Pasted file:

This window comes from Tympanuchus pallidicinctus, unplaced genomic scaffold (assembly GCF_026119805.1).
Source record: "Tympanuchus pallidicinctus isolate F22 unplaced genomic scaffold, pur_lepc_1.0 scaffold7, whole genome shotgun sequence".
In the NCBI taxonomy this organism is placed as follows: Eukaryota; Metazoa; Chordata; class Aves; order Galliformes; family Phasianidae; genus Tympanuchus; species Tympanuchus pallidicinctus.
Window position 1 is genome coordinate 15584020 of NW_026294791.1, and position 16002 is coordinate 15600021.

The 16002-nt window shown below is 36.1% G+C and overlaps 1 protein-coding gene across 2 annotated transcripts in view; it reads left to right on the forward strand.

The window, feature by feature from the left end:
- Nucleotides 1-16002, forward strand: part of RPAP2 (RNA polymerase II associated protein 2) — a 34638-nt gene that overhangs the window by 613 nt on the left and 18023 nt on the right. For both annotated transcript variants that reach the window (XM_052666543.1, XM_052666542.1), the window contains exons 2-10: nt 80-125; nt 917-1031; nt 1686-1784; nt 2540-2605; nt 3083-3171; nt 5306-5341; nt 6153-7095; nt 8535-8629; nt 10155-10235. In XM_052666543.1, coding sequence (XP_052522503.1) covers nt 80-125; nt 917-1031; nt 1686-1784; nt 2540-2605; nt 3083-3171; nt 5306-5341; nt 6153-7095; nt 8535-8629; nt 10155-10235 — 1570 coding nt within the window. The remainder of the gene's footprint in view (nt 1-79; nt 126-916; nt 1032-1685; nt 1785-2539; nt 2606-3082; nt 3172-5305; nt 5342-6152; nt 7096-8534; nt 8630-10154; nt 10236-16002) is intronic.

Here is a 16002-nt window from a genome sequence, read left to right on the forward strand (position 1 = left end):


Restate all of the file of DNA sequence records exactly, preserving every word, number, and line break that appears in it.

This window comes from Tympanuchus pallidicinctus, unplaced genomic scaffold (assembly GCF_026119805.1).
Source record: "Tympanuchus pallidicinctus isolate F22 unplaced genomic scaffold, pur_lepc_1.0 scaffold7, whole genome shotgun sequence".
In the NCBI taxonomy this organism is placed as follows: Eukaryota; Metazoa; Chordata; class Aves; order Galliformes; family Phasianidae; genus Tympanuchus; species Tympanuchus pallidicinctus.
Window position 1 is genome coordinate 15584020 of NW_026294791.1, and position 16002 is coordinate 15600021.

The 16002-nt window shown below is 36.1% G+C and overlaps 1 protein-coding gene across 2 annotated transcripts in view; it reads left to right on the forward strand.

The window, feature by feature from the left end:
- Nucleotides 1-16002, forward strand: part of RPAP2 (RNA polymerase II associated protein 2) — a 34638-nt gene that overhangs the window by 613 nt on the left and 18023 nt on the right. For both annotated transcript variants that reach the window (XM_052666543.1, XM_052666542.1), the window contains exons 2-10: nt 80-125; nt 917-1031; nt 1686-1784; nt 2540-2605; nt 3083-3171; nt 5306-5341; nt 6153-7095; nt 8535-8629; nt 10155-10235. In XM_052666543.1, coding sequence (XP_052522503.1) covers nt 80-125; nt 917-1031; nt 1686-1784; nt 2540-2605; nt 3083-3171; nt 5306-5341; nt 6153-7095; nt 8535-8629; nt 10155-10235 — 1570 coding nt within the window. The remainder of the gene's footprint in view (nt 1-79; nt 126-916; nt 1032-1685; nt 1785-2539; nt 2606-3082; nt 3172-5305; nt 5342-6152; nt 7096-8534; nt 8630-10154; nt 10236-16002) is intronic.

Here is a 16002-nt window from a genome sequence, read left to right on the forward strand (position 1 = left end):